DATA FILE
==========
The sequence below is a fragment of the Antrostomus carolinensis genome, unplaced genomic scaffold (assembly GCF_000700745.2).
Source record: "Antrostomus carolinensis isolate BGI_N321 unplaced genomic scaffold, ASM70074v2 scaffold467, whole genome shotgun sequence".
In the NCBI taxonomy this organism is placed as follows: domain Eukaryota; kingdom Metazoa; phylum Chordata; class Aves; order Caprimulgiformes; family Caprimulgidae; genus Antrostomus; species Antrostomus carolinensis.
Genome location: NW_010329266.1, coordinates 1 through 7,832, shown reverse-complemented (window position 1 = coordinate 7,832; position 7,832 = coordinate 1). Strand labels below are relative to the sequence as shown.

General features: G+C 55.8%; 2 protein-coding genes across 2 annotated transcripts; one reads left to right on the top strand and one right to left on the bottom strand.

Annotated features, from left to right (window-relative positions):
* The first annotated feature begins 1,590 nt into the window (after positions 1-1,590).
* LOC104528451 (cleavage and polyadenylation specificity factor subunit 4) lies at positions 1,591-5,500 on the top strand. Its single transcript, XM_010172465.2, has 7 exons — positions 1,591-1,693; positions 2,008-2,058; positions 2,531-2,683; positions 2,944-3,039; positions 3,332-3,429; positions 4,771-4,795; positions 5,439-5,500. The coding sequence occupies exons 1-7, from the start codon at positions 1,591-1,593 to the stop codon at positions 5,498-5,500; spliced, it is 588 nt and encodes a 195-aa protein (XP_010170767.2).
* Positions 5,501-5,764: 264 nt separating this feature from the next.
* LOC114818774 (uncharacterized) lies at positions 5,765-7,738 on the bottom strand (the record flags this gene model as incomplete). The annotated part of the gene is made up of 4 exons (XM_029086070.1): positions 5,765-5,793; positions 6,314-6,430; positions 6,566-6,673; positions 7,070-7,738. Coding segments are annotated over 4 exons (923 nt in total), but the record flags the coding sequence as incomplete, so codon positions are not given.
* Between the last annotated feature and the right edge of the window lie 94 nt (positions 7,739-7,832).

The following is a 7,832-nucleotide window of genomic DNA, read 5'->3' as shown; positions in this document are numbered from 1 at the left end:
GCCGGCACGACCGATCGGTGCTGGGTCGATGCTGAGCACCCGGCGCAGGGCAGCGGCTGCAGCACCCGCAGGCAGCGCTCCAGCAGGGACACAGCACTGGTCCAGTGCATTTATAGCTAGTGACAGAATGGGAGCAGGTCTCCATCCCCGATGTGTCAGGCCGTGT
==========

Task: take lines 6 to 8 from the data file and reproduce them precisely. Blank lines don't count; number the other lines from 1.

Annotated features, from left to right (window-relative positions):
* The first annotated feature begins 1,590 nt into the window (after positions 1-1,590).
* LOC104528451 (cleavage and polyadenylation specificity factor subunit 4) lies at positions 1,591-5,500 on the top strand. Its single transcript, XM_010172465.2, has 7 exons — positions 1,591-1,693; positions 2,008-2,058; positions 2,531-2,683; positions 2,944-3,039; positions 3,332-3,429; positions 4,771-4,795; positions 5,439-5,500. The coding sequence occupies exons 1-7, from the start codon at positions 1,591-1,593 to the stop codon at positions 5,498-5,500; spliced, it is 588 nt and encodes a 195-aa protein (XP_010170767.2).